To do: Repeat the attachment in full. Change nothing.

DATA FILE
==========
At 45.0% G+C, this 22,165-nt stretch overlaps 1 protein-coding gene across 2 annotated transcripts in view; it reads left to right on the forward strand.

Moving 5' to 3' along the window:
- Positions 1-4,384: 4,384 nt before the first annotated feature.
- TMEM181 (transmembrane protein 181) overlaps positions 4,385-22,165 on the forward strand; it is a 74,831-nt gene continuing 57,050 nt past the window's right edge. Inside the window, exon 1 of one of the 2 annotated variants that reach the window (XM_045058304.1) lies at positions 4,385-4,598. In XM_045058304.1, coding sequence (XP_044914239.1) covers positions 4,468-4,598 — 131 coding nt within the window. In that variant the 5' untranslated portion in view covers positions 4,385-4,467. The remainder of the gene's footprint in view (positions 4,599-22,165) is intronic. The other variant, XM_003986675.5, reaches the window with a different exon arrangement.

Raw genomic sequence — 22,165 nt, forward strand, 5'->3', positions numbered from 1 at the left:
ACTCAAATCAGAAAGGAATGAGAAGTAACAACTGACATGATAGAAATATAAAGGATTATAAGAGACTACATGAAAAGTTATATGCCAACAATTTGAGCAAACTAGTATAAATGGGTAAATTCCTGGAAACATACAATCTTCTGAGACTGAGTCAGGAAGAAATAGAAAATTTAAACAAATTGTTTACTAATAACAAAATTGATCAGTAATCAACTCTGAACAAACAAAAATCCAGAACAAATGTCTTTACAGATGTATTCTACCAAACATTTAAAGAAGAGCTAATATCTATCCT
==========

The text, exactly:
At 45.0% G+C, this 22,165-nt stretch overlaps 1 protein-coding gene across 2 annotated transcripts in view; it reads left to right on the forward strand.

Moving 5' to 3' along the window:
- Positions 1-4,384: 4,384 nt before the first annotated feature.
- TMEM181 (transmembrane protein 181) overlaps positions 4,385-22,165 on the forward strand; it is a 74,831-nt gene continuing 57,050 nt past the window's right edge. Inside the window, exon 1 of one of the 2 annotated variants that reach the window (XM_045058304.1) lies at positions 4,385-4,598. In XM_045058304.1, coding sequence (XP_044914239.1) covers positions 4,468-4,598 — 131 coding nt within the window. In that variant the 5' untranslated portion in view covers positions 4,385-4,467. The remainder of the gene's footprint in view (positions 4,599-22,165) is intronic. The other variant, XM_003986675.5, reaches the window with a different exon arrangement.

Raw genomic sequence — 22,165 nt, forward strand, 5'->3', positions numbered from 1 at the left:
ACTCAAATCAGAAAGGAATGAGAAGTAACAACTGACATGATAGAAATATAAAGGATTATAAGAGACTACATGAAAAGTTATATGCCAACAATTTGAGCAAACTAGTATAAATGGGTAAATTCCTGGAAACATACAATCTTCTGAGACTGAGTCAGGAAGAAATAGAAAATTTAAACAAATTGTTTACTAATAACAAAATTGATCAGTAATCAACTCTGAACAAACAAAAATCCAGAACAAATGTCTTTACAGATGTATTCTACCAAACATTTAAAGAAGAGCTAATATCTATCCT